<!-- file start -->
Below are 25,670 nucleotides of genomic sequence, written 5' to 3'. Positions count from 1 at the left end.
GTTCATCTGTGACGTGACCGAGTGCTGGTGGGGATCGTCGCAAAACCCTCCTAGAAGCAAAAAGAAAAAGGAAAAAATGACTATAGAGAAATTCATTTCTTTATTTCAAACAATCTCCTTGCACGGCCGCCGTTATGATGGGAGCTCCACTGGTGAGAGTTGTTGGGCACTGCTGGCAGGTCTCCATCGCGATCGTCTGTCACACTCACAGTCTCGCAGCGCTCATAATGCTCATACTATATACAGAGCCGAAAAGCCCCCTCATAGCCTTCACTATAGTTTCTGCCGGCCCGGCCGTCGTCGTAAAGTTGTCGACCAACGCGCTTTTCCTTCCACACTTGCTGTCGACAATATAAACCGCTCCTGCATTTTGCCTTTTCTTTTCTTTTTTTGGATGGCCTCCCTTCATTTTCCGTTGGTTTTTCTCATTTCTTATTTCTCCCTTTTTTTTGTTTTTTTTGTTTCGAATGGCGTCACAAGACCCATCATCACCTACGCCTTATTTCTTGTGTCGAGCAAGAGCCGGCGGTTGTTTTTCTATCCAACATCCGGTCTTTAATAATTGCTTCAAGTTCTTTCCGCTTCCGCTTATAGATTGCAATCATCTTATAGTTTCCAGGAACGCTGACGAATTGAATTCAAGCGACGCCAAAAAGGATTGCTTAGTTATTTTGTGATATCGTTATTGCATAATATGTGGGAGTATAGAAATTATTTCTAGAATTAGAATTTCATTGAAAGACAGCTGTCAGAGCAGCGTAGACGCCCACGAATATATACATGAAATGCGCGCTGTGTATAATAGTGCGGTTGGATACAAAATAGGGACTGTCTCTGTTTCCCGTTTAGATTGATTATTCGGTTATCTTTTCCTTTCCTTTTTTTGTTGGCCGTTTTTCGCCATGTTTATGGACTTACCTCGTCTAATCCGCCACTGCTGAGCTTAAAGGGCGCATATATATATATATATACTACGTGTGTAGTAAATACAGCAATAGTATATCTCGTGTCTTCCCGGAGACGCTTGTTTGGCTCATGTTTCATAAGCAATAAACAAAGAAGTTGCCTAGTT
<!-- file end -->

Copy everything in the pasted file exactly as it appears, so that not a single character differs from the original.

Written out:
Below are 25,670 nucleotides of genomic sequence, written 5' to 3'. Positions count from 1 at the left end.
GTTCATCTGTGACGTGACCGAGTGCTGGTGGGGATCGTCGCAAAACCCTCCTAGAAGCAAAAAGAAAAAGGAAAAAATGACTATAGAGAAATTCATTTCTTTATTTCAAACAATCTCCTTGCACGGCCGCCGTTATGATGGGAGCTCCACTGGTGAGAGTTGTTGGGCACTGCTGGCAGGTCTCCATCGCGATCGTCTGTCACACTCACAGTCTCGCAGCGCTCATAATGCTCATACTATATACAGAGCCGAAAAGCCCCCTCATAGCCTTCACTATAGTTTCTGCCGGCCCGGCCGTCGTCGTAAAGTTGTCGACCAACGCGCTTTTCCTTCCACACTTGCTGTCGACAATATAAACCGCTCCTGCATTTTGCCTTTTCTTTTCTTTTTTTGGATGGCCTCCCTTCATTTTCCGTTGGTTTTTCTCATTTCTTATTTCTCCCTTTTTTTTGTTTTTTTTGTTTCGAATGGCGTCACAAGACCCATCATCACCTACGCCTTATTTCTTGTGTCGAGCAAGAGCCGGCGGTTGTTTTTCTATCCAACATCCGGTCTTTAATAATTGCTTCAAGTTCTTTCCGCTTCCGCTTATAGATTGCAATCATCTTATAGTTTCCAGGAACGCTGACGAATTGAATTCAAGCGACGCCAAAAAGGATTGCTTAGTTATTTTGTGATATCGTTATTGCATAATATGTGGGAGTATAGAAATTATTTCTAGAATTAGAATTTCATTGAAAGACAGCTGTCAGAGCAGCGTAGACGCCCACGAATATATACATGAAATGCGCGCTGTGTATAATAGTGCGGTTGGATACAAAATAGGGACTGTCTCTGTTTCCCGTTTAGATTGATTATTCGGTTATCTTTTCCTTTCCTTTTTTTGTTGGCCGTTTTTCGCCATGTTTATGGACTTACCTCGTCTAATCCGCCACTGCTGAGCTTAAAGGGCGCATATATATATATATATACTACGTGTGTAGTAAATACAGCAATAGTATATCTCGTGTCTTCCCGGAGACGCTTGTTTGGCTCATGTTTCATAAGCAATAAACAAAGAAGTTGCCTAGTT